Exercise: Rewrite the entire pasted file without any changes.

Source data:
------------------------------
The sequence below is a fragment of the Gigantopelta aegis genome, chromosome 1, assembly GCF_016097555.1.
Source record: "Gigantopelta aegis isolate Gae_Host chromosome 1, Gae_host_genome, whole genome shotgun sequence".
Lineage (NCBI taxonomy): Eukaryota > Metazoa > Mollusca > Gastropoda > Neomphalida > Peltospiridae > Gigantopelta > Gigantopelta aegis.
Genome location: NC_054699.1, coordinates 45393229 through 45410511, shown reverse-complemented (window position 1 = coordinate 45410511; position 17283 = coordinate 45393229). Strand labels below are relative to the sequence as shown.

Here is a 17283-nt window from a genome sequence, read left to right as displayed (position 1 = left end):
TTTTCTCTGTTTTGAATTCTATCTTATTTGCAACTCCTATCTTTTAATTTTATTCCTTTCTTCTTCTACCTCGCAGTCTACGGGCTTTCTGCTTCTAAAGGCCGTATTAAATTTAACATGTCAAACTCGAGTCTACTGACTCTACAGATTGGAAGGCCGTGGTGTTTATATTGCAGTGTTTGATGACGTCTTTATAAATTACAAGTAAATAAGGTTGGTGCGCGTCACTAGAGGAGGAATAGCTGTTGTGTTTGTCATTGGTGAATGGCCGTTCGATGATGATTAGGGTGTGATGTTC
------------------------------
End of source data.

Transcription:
The sequence below is a fragment of the Gigantopelta aegis genome, chromosome 1, assembly GCF_016097555.1.
Source record: "Gigantopelta aegis isolate Gae_Host chromosome 1, Gae_host_genome, whole genome shotgun sequence".
Lineage (NCBI taxonomy): Eukaryota > Metazoa > Mollusca > Gastropoda > Neomphalida > Peltospiridae > Gigantopelta > Gigantopelta aegis.
Genome location: NC_054699.1, coordinates 45393229 through 45410511, shown reverse-complemented (window position 1 = coordinate 45410511; position 17283 = coordinate 45393229). Strand labels below are relative to the sequence as shown.

Here is a 17283-nt window from a genome sequence, read left to right as displayed (position 1 = left end):
TTTTCTCTGTTTTGAATTCTATCTTATTTGCAACTCCTATCTTTTAATTTTATTCCTTTCTTCTTCTACCTCGCAGTCTACGGGCTTTCTGCTTCTAAAGGCCGTATTAAATTTAACATGTCAAACTCGAGTCTACTGACTCTACAGATTGGAAGGCCGTGGTGTTTATATTGCAGTGTTTGATGACGTCTTTATAAATTACAAGTAAATAAGGTTGGTGCGCGTCACTAGAGGAGGAATAGCTGTTGTGTTTGTCATTGGTGAATGGCCGTTCGATGATGATTAGGGTGTGATGTTC